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Forum, Aug. 2: We’re forgetting where we came from

Published: 8/1/2020 10:00:14 PM
Modified: 8/1/2020 10:00:12 PM
We’re forgetting where we came from

While cooking dinner recently, I happened upon a tub of butter in the back of my refrigerator. When I realized it had a dreaded, politically incorrect symbol of a Native American woman on the lid, I was aghast. I instantly closed my kitchen curtains lest I be found in possession of this “contraband.” Then, I scoured my cabinets in hopes that, while my curtains were closed, I might purge myself of the wonderful rice I grew up with, you know, with the African American man depicted on the box, or my favorite maple syrup with the African American woman depicted on the bottle.

My first thought with the butter was, do I turn myself in? Is there an amnesty drop-off box that might serve to cleanse me of my “guilt”? Or do I cruise the back roads after dark and pitch it out the window?

I am a 50-year fan of the Washington Redskins, (yup, I said Redskins). I dare estimate that there are perhaps millions of Redskins fans around the world. I revered the symbol as a brave, courageous, tough, fighting individual. Coincidentally, our Lebanon football team used the same logo for Agamek. That symbol was taken away and replaced with a bird.

One of America’s oldest, most storied sports franchises has been pressured into removing its beloved logo. Gen. Robert E. Lee has been plucked from any pedestal upon which he stood. A weathervane is removed from its historic perch in Hanover, and there are attempts to erase all mention of the purported “discoverer” of the new world. There are many more fish in this American barrel that can be shot — the Kansas City Chiefs, the Atlanta Braves, the Cleveland Indians and the Florida State Seminoles, among others.

I dare quote the late Carl Sandburg: “If America forgets where she came from, if the people lose sight of what brought them along, if she listens to the deniers and mockers, then will begin the rot and dissolution.”

DONALD B. PERRON

Lebanon

We cannot allow this to happen

Who are these men who have invaded our cities with no identities, taking away citizens in unmarked vehicles? By his own admission, they were sent by President Donald Trump to be his “goon squad.” They are terrifying peaceful protesters. They are gassing mothers. They are clubbing veterans who have fought for our country. What kind of men would do that? Are they enforcers for mobsters? Have they been recruited from neo-Nazi gangs and white supremacist militias?

The Nazis were able to take over Germany in a very few years by terror, intimidation and lies. Good people were silenced. We cannot allow this to happen in our country. It is time for all good people to come to the aid of our country.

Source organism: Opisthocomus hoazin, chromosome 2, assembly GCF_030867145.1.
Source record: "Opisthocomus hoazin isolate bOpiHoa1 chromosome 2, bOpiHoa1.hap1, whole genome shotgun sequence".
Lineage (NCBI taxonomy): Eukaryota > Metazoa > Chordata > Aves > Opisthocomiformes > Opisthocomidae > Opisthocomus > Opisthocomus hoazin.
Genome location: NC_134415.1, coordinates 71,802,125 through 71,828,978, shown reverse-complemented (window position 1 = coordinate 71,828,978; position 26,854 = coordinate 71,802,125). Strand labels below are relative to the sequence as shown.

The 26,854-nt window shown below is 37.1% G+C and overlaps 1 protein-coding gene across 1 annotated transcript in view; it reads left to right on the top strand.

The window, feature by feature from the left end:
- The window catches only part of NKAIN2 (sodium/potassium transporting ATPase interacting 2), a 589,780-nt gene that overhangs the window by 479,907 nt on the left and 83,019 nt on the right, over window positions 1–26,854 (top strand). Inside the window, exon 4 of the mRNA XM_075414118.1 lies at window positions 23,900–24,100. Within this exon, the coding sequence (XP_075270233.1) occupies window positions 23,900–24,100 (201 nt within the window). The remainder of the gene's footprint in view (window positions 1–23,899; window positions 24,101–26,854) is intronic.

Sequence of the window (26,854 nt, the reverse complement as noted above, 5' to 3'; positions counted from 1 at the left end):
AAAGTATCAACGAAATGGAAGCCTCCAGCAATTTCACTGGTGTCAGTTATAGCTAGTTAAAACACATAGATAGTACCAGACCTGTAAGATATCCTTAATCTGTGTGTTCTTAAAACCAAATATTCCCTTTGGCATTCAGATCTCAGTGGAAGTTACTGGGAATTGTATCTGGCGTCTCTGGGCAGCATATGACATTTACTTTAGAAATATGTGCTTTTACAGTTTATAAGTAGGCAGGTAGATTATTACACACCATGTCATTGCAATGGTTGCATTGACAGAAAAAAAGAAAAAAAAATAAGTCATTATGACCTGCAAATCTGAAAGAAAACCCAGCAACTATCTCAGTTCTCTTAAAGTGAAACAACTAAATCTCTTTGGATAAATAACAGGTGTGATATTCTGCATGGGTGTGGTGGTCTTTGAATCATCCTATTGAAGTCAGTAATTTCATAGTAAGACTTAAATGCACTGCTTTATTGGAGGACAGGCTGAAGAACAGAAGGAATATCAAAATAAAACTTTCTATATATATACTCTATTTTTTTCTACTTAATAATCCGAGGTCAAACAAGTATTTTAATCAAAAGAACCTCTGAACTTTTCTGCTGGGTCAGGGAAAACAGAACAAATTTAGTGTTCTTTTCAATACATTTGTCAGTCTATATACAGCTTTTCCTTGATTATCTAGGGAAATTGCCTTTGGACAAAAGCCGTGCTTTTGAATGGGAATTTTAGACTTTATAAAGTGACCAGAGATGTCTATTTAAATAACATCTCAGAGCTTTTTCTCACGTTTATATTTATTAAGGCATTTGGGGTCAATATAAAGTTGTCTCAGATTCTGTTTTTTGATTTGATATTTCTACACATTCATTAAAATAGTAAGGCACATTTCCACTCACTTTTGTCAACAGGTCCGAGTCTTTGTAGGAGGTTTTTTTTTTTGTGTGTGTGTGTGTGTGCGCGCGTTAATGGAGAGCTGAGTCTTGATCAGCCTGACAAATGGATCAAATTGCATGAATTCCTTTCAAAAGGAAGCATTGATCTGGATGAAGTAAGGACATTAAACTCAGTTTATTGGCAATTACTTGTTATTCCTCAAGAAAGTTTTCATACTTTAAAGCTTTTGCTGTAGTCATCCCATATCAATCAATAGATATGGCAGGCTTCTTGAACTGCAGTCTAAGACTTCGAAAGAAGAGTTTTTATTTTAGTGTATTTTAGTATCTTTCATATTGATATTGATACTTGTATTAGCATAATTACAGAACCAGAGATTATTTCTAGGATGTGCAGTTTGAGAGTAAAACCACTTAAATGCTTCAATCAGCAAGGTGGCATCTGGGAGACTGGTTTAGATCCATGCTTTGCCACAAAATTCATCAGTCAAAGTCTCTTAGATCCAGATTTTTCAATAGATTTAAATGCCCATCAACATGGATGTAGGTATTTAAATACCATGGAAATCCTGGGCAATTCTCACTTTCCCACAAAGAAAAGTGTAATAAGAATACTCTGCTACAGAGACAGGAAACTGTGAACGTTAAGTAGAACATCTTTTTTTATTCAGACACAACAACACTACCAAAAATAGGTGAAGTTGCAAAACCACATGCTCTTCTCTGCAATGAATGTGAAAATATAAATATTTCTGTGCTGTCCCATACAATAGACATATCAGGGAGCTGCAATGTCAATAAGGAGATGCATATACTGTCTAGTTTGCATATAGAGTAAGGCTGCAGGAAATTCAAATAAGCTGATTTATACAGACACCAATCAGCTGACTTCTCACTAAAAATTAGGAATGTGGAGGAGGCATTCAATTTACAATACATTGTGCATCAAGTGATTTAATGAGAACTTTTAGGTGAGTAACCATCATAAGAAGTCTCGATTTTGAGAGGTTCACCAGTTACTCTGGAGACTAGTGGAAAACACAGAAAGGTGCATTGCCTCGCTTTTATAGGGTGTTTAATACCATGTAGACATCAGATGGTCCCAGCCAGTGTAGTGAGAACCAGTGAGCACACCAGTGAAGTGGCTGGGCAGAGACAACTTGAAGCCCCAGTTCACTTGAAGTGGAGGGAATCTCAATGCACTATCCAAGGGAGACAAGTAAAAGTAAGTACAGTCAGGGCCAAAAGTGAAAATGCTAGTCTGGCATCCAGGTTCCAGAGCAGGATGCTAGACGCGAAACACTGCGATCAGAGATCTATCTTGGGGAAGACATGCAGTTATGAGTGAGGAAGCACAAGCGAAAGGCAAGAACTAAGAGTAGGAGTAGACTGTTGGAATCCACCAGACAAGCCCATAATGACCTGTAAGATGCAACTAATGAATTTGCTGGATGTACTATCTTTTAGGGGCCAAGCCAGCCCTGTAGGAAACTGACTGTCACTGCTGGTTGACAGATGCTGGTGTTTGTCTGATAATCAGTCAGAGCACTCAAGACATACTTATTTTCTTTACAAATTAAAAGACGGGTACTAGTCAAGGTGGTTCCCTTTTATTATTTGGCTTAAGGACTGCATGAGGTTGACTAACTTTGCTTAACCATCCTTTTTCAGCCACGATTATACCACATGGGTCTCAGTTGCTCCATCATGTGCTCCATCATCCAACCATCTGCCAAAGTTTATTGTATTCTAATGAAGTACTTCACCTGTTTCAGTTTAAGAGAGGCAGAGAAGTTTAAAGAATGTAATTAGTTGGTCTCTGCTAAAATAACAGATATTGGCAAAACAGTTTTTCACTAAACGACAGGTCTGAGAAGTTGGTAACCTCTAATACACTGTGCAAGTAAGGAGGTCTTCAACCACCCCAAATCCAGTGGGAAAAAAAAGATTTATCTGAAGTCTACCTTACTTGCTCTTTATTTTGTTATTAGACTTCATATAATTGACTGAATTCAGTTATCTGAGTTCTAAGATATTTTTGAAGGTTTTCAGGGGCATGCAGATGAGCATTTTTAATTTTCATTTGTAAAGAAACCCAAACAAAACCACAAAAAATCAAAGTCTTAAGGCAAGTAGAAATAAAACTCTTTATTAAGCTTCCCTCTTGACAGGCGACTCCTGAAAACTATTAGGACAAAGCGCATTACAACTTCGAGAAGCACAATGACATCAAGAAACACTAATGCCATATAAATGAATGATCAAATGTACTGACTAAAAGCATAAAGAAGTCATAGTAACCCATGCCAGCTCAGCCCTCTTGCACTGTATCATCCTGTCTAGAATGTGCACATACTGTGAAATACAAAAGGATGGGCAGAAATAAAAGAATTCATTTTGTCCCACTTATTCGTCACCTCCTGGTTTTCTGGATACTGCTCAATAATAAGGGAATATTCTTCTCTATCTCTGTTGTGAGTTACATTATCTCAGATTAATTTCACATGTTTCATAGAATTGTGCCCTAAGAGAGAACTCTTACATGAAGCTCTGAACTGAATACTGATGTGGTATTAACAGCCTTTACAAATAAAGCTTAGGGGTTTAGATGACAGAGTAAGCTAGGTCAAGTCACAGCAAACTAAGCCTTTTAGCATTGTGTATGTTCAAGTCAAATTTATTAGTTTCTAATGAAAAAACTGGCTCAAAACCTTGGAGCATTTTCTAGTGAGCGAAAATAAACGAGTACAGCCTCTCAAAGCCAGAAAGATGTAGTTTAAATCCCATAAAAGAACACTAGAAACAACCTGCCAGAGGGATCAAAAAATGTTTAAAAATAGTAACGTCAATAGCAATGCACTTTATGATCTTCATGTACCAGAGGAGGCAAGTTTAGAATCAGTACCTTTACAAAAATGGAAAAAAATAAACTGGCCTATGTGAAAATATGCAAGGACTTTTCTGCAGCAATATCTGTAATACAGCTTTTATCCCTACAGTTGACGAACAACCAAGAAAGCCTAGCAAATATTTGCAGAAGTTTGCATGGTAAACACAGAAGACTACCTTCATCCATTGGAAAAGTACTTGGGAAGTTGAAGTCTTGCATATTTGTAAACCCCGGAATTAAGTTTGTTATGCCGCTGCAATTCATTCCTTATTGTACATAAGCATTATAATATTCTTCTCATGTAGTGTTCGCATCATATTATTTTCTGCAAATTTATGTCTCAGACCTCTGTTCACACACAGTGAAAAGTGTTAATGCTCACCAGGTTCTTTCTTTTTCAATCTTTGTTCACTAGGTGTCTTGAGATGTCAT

ANITA BRANNEN

Lebanon

Still no plan from the White House

I don’t fault President Donald Trump for the fact of COVID-19, but we must face the fact of his incoherent and feckless response to it. We’ve seen his ineptitude in three dimensions: “delay, deny, distort,” as House Speaker Nancy Pelosi aptly put it.

On July 24, fatalities from the coronavirus on that day alone reached at least 1,125, the fourth consecutive day deaths surpassed 1,000 (“CDC issues new guidelines for reopening schools,” July 25). The pandemic surges across our nation, with deaths now soaring past 150,000 and cases exceeding 4 million, yet still we see no rational plan coming from the White House. Experts note that, had the president faced facts and acted earlier, we’d have been spared 80% of the casualties.

It’s time for a change. Remember to vote on Nov. 3. Your life depends on it.

BOB WILLIAMSON

South Woodstock

First in nation — for paltry wages

One has to be amazed at the depth of Republican leaders’ heartlessness: the juniorest Sununu, top Republican official in New Hampshire, has just vetoed a bipartisan bill to raise the minimum wage to $10 this year and $12 in two more years. It remains at $7.25 an hour here, which grosses out (so to speak) around $15,000 a year for a full-time worker — less transportation, of course, federal taxes, FICA, Medicare, etc., etc.

We’d love to know how Gov. Chris Sununu imagines someone can get by at the $7.25 an hour that his veto limits them to. It’s $10 an hour in neighboring states — still paltry, but not as paltry as Sununu decrees it to be here. He should be ashamed of holding onto this “first in the nation” label for New Hampshire.

MICHAEL WHITMAN

Lyme

The end may be our only opportunity

The Spanish flu pandemic began in February 1918, right after the October Revolution of 1917, and it ran parallel to the Russian Revolution until April 1920. So it was an extra-existential threat to the world. As those 10 days “shook the world” in Russia, up to 50 million died around the globe.

As it was in 1918, the new coronavirus has today been running parallel to political events that bring public discord, violence and disruption. They run across the political spectrum and bring dire revolutionary challenges such as we have not seen since the 1960s. Even secession has been suggested.

“The craziness of our politics makes you wonder what’s round the bend,” F.H. Buckley, professor at George Mason University’s Scalia School of Law, writes in The Spectator. “After the ‘resistance,’ the pussy hats, the non-stop crises and the permanent impeachment, what could be the next shoe to drop? The answer is a breakup of the country. ...”

We should take note when natural forces — even those that come from bats — empower public events. They may suggest that the end is at hand, but that may offer the only real opportunity to begin again.

BERNIE QUIGLEY

Haverhill




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